The use of malware, botnets and exploits expanded in the first quarter of 2022, according to a new report.
Managed security services provider Nuspire has announced the release of its Q1 2022 Threat Report. The report outlines new cybercriminal activity and tactics, techniques and procedures (TTPs), as well as provides data and insight into malware, exploit and botnet activity.
Nuspire's data revealed a significant number of new vulnerabilities leading to increases in threat actor activity across all three of the threat classifications it studies: malware, botnets and exploits. Of note are several older botnets that saw a resurgence in Q1, including Mirai, STRRAT and Emotet.
Mirai, known for co-opting IoT devices to launch DDoS attacks, showed a spike in activity in February 2022. This corresponded with the discovery of Spring4Shell, a zero-day attack on popular Java web application framework, Spring Core. The attack allows for unauthenticated remote code execution, and data show Mirai exploited this vulnerability to its botnet.
STRATT botnet, which engages in information stealing, keystroke logging, and credential harvesting from browsers and email clients, also spiked in February. This data corresponds with recent announcements identifying a new STRRAT phishing campaign.
"With Q4 2021 being a quieter quarter for cyberattacks, we predicted Q1 2022 would see a rebound, and our data proves that out," says J.R. Cunningham, chief security officer at Nuspire.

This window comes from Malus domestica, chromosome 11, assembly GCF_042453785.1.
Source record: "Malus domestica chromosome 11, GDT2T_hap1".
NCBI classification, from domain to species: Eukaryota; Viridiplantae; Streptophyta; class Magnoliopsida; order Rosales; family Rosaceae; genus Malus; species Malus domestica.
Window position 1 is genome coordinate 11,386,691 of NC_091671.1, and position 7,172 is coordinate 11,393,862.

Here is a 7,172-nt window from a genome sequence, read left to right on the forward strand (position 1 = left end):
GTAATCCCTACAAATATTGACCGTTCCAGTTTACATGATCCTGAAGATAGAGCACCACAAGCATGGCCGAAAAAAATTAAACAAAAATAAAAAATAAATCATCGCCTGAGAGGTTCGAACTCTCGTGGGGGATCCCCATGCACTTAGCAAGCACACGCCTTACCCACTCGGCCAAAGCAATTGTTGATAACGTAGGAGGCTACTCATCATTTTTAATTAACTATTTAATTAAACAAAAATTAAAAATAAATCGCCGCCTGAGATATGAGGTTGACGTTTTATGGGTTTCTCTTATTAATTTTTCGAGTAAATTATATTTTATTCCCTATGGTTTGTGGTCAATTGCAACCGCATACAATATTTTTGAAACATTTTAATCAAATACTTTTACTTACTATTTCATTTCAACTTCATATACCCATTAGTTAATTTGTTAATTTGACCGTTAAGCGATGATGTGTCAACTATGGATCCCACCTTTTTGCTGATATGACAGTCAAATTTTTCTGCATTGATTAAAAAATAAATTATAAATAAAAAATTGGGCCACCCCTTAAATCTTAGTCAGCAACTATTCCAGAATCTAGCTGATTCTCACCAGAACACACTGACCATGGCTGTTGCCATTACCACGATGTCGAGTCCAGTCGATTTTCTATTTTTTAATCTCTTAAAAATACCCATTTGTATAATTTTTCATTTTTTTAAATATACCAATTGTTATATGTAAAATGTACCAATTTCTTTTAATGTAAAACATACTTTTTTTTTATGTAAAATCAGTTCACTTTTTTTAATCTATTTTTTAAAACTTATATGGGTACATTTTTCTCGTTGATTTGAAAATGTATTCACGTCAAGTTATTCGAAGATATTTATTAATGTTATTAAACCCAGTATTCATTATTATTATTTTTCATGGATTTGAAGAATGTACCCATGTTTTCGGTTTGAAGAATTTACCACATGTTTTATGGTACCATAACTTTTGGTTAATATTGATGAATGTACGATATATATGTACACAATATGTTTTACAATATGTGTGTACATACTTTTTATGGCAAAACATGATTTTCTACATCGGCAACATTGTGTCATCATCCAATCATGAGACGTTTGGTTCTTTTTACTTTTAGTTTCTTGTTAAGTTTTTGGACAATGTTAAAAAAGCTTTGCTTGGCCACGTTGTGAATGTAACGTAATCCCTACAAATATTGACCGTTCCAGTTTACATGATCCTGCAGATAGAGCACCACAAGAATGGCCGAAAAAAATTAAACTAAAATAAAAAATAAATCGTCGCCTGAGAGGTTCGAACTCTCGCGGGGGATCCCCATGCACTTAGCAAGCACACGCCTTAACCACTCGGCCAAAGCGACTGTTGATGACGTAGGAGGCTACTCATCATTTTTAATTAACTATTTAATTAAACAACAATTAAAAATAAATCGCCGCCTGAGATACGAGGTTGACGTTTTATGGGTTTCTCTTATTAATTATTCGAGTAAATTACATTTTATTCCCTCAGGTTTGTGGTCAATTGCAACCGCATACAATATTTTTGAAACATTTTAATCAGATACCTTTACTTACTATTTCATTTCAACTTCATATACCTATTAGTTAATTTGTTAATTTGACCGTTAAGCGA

"As zero-day attacks and numerous other vulnerabilities among big-name companies like Google and Microsoft come to light, threat actors are quickly adjusting their tactics and these exploits tend to get industry attention, but the threat posed by older and well-understood attacks still persists," Cunningham says.
"It is critical businesses of all sizes understand the costliness of these attacks and fortify their security posture accordingly."
Additional notable findings from Nuspires Q1 2022 Threat Report include:
Incidences of malware, botnet and exploit activity increased 4.76%, 12.21% and 3.87% respectively over Q4 2021.
Visual Basic Applications (VBA) trojans continue to be the top malware variant, comprising nearly 30% of all malware variants.
Of note is its activity spiked just prior to Microsoft's announcement of plans to block VBA macros by default on Office products.
Brute force attacks when threat actors guess different combinations of potential passwords until the correct password is discovered were by far the most popular exploit at 61%.
"Securing expanded risk surfaces today requires that organisations have 20/20 hindsight combined with an over-the-horizon view of current and potential future threats," says Craig Robinson, program director for security services at IDC.
"Understanding the tactics, techniques and procedures (TTPs) that attackers have historically utilised does not lose value over time, as many of these exploits get repeated with slight twists to make them dangerous zero-day exploits," he says.
"Combining this historical knowledge with curated threat intelligence that shows the current threat landscape is vital for organisations to survive in these dangerous times."